Thousands attended the TD Art Gallery Paint-In, where artists’ work could be admired and purchased. Nicole Crescenzi/VICTORIA NEWS

Thousands attended the TD Art Gallery Paint-In, where artists’ work could be admired and purchased. Nicole Crescenzi/VICTORIA NEWS

Thousands attend 31st TD Art Gallery Paint-In

Artists display their work along 20 blocks of Moss Street

The 31st annual TD Art Gallery Paint-in along Moss Street drew thousands of people to see local artists at work.

Over 190 artists, from painters, jewellers, woodwork artists, potters and everything in between had their goods on display for admiration and purchase across nearly 20 blocks of Moss Street, running from Fort Street to Dallas Road.

Imagination stations were available for people to let out their own creativity, food trucks and displays were peppered across the strip, and a family-friendly beer garden was tucked into the block between Wilspencer Place and Rockland Avenue.

Live music was performed across the afternoon, featuring local artists LOOELLE, Phantom Thieves and The Teenage Violets.

Viewers and artists alike were able to engage with one another, and learn more about the artistic process.

Mitchell Villa is a Victoria-based artist who has attended the Paint-In for five years. He was working on a large portrait of a black metal band member from Vancouver-based band, Blasphemy, while people walked by and asked him questions.

“It’s kind of fun, I like it. I come back for it every year because it’s such a unique experience,” Villa said. “It’s a little nerve-wracking because there’s usually not that many people watching you paint, but I kind of just keep busy and just work away.”

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Barry Tate is a painter who has attended the event for over 15 years. He specializes in natural scenery with mixed mediums. Tate said the Paint-In provided a unique opportunity to show off his work.

“I like this rock wall, I tend to be able to hang my paintings here, they’re lightweight, but the wall makes an interesting display,” Tate said.

Paul Forget moved to Victoria last year, and loved one of Tate’s paintings so much he knew he needed to buy it.

“I’m planning on retiring in the Okanagan, and this painting is from Oliver,” Forget said. “I want it on the wall because this is where I want to be, that’s the objective.”

VIDEO: Unique canvas for local artist

Forget added that the event itself was a great way to see people at work.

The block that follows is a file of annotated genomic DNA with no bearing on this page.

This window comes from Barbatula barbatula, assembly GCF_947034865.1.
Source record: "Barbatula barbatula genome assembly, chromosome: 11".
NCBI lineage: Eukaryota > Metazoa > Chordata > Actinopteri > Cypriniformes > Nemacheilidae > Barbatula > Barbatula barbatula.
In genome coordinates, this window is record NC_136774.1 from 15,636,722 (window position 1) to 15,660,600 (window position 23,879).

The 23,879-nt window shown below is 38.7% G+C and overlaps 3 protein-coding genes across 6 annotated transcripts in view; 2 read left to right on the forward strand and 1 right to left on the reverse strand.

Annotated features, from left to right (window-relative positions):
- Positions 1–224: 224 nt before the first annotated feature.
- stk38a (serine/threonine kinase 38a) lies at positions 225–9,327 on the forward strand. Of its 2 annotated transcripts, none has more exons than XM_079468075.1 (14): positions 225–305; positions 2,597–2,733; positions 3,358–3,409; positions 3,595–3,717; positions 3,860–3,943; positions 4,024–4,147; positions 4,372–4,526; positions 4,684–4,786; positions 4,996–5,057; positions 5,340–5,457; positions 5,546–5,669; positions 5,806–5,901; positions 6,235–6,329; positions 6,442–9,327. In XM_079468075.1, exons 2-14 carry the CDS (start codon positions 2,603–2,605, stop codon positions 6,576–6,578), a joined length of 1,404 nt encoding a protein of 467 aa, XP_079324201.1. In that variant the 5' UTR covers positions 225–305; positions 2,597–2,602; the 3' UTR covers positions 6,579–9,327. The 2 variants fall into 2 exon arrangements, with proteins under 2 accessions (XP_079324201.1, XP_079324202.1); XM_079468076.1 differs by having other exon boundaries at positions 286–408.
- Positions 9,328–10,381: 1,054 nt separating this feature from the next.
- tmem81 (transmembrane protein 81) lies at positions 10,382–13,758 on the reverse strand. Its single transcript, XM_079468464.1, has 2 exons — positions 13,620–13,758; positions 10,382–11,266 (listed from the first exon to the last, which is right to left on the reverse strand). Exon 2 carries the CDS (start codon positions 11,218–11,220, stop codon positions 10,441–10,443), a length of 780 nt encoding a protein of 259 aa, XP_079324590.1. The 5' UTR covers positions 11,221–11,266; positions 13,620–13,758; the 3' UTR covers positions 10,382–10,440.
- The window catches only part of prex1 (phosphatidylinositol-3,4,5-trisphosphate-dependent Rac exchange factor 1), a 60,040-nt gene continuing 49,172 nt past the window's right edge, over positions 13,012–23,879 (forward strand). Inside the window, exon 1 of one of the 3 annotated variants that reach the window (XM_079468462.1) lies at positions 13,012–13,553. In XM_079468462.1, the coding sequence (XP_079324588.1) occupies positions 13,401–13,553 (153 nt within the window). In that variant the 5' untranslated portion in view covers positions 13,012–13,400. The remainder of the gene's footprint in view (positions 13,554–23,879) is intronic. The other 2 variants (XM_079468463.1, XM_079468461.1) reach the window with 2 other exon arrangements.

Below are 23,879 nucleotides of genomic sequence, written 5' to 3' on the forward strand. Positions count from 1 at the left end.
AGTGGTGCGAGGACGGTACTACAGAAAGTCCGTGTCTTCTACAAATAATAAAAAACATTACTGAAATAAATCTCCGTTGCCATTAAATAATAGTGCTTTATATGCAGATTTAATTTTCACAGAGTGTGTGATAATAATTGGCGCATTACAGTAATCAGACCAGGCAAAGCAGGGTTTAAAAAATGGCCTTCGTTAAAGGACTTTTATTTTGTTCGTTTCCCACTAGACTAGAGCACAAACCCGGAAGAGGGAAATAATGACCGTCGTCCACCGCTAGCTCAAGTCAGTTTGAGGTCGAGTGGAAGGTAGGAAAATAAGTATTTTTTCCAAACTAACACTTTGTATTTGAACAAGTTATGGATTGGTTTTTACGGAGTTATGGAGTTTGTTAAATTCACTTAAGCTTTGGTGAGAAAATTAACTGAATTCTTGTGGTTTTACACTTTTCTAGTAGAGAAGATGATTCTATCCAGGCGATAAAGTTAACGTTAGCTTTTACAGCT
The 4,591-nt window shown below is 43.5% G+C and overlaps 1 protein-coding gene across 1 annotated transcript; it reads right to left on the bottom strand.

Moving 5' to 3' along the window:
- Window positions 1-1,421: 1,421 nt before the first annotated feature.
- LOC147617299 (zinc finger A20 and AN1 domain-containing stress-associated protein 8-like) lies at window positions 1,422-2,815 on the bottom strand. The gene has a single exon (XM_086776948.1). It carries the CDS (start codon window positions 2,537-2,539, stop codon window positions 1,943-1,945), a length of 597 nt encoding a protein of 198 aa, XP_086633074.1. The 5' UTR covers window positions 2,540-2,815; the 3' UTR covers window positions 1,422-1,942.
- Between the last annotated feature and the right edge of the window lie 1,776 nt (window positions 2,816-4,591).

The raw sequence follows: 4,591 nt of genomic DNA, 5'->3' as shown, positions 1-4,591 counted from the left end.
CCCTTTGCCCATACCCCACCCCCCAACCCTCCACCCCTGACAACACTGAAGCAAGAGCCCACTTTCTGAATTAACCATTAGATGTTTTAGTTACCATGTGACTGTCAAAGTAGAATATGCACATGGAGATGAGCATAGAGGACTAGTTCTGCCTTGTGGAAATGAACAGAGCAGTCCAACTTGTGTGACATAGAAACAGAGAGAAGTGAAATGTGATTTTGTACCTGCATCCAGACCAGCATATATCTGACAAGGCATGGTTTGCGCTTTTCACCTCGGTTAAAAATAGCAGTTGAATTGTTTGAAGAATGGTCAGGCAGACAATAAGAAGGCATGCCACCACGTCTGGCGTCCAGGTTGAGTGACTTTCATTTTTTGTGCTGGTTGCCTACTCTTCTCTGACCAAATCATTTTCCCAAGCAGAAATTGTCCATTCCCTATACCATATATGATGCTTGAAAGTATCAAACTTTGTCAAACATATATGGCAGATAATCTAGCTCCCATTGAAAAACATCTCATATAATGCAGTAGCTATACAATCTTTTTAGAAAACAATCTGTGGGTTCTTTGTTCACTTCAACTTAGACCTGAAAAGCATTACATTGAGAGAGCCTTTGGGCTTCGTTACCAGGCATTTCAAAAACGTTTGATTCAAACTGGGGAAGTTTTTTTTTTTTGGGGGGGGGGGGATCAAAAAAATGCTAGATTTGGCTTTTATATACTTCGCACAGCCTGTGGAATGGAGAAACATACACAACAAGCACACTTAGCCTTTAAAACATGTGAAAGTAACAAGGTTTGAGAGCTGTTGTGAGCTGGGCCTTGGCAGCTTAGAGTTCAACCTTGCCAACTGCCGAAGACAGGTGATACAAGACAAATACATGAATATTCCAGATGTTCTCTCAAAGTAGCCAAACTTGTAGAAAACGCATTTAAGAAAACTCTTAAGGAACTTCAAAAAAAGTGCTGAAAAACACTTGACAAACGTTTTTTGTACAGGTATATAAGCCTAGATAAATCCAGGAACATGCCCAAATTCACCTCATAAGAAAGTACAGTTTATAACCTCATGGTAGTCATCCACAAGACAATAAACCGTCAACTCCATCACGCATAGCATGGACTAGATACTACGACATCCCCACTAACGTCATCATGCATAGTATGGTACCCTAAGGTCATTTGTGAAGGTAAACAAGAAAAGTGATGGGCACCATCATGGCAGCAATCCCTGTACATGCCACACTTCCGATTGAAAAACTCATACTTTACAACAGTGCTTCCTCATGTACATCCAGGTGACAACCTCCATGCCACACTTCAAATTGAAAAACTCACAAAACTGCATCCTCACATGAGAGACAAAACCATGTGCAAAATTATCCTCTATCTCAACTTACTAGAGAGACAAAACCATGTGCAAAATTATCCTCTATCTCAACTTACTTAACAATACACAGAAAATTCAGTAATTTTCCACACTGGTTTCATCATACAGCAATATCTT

“It’s a really fabulous event, great for family and people walking their dogs and it’s a gorgeous day.”

Desiree Bond, paints with acrylic on unstretched canvas. She said she loves the chance the Paint-In brings to exchange ideas.

“It’s a great opportunity to talk to people, there’s so many people in Victoria that are artists, so they’re always interested in what you’re doing and how you’re doing it,” Bond said. “That’s what’s so fun about this event.”

nicole.crescenzi@vicnews.com

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Thousands attended the TD Art Gallery Paint-In, where artists’ work could be admired and purchased. Nicole Crescenzi/VICTORIA NEWS

Thousands attended the TD Art Gallery Paint-In, where artists’ work could be admired and purchased. Nicole Crescenzi/VICTORIA NEWS

Thousands attended the TD Art Gallery Paint-In, where artists’ work could be admired and purchased. Nicole Crescenzi/VICTORIA NEWS

Thousands attended the TD Art Gallery Paint-In, where artists’ work could be admired and purchased. Nicole Crescenzi/VICTORIA NEWS

Thousands attended the TD Art Gallery Paint-In, where artists’ work could be admired and purchased. Nicole Crescenzi/VICTORIA NEWS

Thousands attended the TD Art Gallery Paint-In, where artists’ work could be admired and purchased. Nicole Crescenzi/VICTORIA NEWS

Barry M. Tate (left) paints natural scenes, and Paul Forget purchased one that looks like the Okanagen, where he hopes to retire. Nicole Crescenzi/VICTORIA NEWS

Barry M. Tate (left) paints natural scenes, and Paul Forget purchased one that looks like the Okanagen, where he hopes to retire. Nicole Crescenzi/VICTORIA NEWS

Desiree Bond uses thin layers of acrylic paint to make her work. Nicole Crescenzi/VICTORIA NEWS

Desiree Bond uses thin layers of acrylic paint to make her work. Nicole Crescenzi/VICTORIA NEWS

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